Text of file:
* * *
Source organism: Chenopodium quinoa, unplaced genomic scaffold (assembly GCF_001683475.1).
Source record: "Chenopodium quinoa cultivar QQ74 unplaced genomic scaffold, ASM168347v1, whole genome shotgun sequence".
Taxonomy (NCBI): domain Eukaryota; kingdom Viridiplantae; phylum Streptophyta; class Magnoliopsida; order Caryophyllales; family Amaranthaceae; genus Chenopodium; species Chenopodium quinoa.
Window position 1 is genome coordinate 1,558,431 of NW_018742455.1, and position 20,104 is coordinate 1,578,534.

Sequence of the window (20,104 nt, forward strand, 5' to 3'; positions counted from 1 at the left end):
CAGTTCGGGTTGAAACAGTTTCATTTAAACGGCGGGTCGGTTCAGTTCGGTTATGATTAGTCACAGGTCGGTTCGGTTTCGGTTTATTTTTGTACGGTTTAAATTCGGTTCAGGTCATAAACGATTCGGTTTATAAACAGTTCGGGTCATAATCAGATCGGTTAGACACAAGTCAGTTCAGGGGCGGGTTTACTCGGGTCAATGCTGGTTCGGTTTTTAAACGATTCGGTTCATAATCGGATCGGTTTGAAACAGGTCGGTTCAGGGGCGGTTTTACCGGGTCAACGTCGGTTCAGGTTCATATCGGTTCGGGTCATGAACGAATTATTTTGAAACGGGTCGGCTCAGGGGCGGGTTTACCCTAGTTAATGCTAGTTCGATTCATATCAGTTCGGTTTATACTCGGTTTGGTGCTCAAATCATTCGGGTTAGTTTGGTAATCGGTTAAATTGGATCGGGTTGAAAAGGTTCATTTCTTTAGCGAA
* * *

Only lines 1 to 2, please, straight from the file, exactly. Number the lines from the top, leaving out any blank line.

Source organism: Chenopodium quinoa, unplaced genomic scaffold (assembly GCF_001683475.1).
Source record: "Chenopodium quinoa cultivar QQ74 unplaced genomic scaffold, ASM168347v1, whole genome shotgun sequence".